(UPDATED: See below.)

hiv-image1.jpgFor at least a decade, biotech futurists have been predicting that the genomics revolution will lead to medical treatments tailored to the genetic quirks of individuals. And for at least as long, we’ve all been waiting for evidence that this “personalized medicine” revolution is coming to pass.

On Monday, the field took a baby step forward when the FDA approved Selzentry, a new AIDS drug from Pfizer. Selzentry is unique in a number of ways — for instance, it’s the first drug that tries to “lock down” T-cells to prevent HIV (that’s the culprit, above and to the left) from entering and infecting them. Fuzeon, a less-than-successful drug from Roche and Trimeris, does something similar, although it works to gum up HIV’s “landing gear,” not the T-cell’s docking port.

But the particularly interesting thing about Selzentry is that it only works against a particular sub-strain of HIV — those that dock to a T-cell surface protein called CCR5 in order to invade. (Most HIV strains use another protein called CXCR4 or a combination of the two.) That means would-be Selzentry users first have to be tested to ensure that their HIV strain will respond to the drug. And that, in turn, makes Selzentry one of the first drugs to be paired with a diagnostic test that limits the number of people who can try it, but which also greatly enhances the odds that it will work in those who do.

That test, offered by Monogram Biosciences, requires “amplifying” the HIV genome in the lab, producing scads of genetically identical viruses that are used to infect cultures of T-cells that lack either CCR5 or CXCR4. When infection occurs, a transplanted gene in the cell cultures begins to produce fluorescent proteins, making it easy to tell whether the viral strain is CCR5-specific. (There’s more info in this Monogram press release.)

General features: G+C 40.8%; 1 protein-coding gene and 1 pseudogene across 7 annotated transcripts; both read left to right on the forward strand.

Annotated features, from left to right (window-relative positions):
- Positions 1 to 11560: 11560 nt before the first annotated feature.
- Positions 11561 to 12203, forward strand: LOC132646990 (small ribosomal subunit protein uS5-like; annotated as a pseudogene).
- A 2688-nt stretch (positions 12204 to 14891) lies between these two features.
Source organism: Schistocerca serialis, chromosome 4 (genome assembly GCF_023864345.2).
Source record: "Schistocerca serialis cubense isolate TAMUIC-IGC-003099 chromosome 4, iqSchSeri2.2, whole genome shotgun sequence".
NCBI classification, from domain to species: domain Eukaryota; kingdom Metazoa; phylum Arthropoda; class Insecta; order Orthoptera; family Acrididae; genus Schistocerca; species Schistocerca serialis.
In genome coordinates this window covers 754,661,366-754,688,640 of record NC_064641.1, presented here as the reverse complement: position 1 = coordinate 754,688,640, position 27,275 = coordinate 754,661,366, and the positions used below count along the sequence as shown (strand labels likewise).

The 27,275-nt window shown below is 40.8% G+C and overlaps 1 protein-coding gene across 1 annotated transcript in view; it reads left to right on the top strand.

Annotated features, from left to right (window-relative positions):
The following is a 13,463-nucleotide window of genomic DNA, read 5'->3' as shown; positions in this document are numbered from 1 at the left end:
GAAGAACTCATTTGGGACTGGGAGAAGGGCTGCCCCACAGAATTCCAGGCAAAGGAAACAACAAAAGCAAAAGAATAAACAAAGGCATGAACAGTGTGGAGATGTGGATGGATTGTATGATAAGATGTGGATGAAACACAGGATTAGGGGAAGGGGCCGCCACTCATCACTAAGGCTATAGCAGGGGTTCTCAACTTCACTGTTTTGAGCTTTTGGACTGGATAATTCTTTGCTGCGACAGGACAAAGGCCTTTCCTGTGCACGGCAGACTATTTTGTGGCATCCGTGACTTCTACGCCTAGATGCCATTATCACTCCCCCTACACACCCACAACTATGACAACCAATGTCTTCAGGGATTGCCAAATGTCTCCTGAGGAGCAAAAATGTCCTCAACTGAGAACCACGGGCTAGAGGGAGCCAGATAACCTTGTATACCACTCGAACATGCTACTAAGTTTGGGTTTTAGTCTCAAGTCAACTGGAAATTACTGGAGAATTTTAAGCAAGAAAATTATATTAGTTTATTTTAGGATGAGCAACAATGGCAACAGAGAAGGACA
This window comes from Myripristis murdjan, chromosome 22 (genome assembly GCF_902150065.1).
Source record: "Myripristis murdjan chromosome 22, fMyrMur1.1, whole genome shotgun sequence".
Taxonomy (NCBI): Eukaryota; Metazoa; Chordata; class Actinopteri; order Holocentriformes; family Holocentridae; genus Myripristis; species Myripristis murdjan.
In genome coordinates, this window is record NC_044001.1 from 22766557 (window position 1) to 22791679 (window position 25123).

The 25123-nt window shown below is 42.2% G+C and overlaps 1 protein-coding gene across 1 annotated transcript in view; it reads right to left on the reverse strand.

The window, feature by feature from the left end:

Of course, Selzentry — generically known as maraviroc — most likely wouldn’t appear to work at all if tested in a general population, which helps explain why Pfizer was willing to pair it with a diagnostic. Genentech’s breast-cancer drug Herceptin — long the sole poster-child for the nascent field of personalized medicine — likely would have gone the same way had researchers not realized that it appeared to work particularly well in an identifiable subset of tumors.

So far, however, there aren’t too many other similar personalized treatments out there, or even in development. One exception is the beta blocker bucindolol being developed by Arca Discovery, which aims to test the drug in patients who have specific genetic variants; I wrote about them here.

Why aren’t there more? The simplest explanation is that most drug developers, whether pharma companies or biotechs, don’t want to risk circumscribing their patient population unless they have to, since doing so by definition limits the potential sales of a new drug. Up to now, drug makers haven’t really faced much economic pressure to embrace personalized medicine, or “pharmacogenomics,” as it’s technically known. With pipelines drying up and the patent environment getting a lot harsher for the me-too drugs drug giants have long relied on, however, they may soon have little choice.

(Brief aside: Pharmacogenomics, of course, is also the answer to the oft-touted assertion that me-too drugs — meaning a variety of drugs that all target the same biological mechanism, such as the half-dozen statins approved to lower cholesterol — aren’t the waste that drug-industry critics often assert. This argument holds that patients who, for instance, don’t respond to one statin might actually benefit from a different one. The short and simple response is, Where’s the proof? If the makers of statins, or of the depressants known as SSRIs, really want to know which patients their drugs work best in, it’s certainly within their ability to find out. The fact that no one is conducting such tests tells you quite a bit of what you need to know about decision-making in the drug industry.)

UPDATE: Apropos of nothing, I just stumbled across this Reuters story describing a Royal Society report on personalized medicine. The bottom line:

“Personalized medicines show promise but they have undoubtedly been over-hyped,” said David Weatherall, who chairs the working group that produced the report.

UPDATE REDUX: For more on the FDA’s big push behind personalized medicine, see this more recent post.

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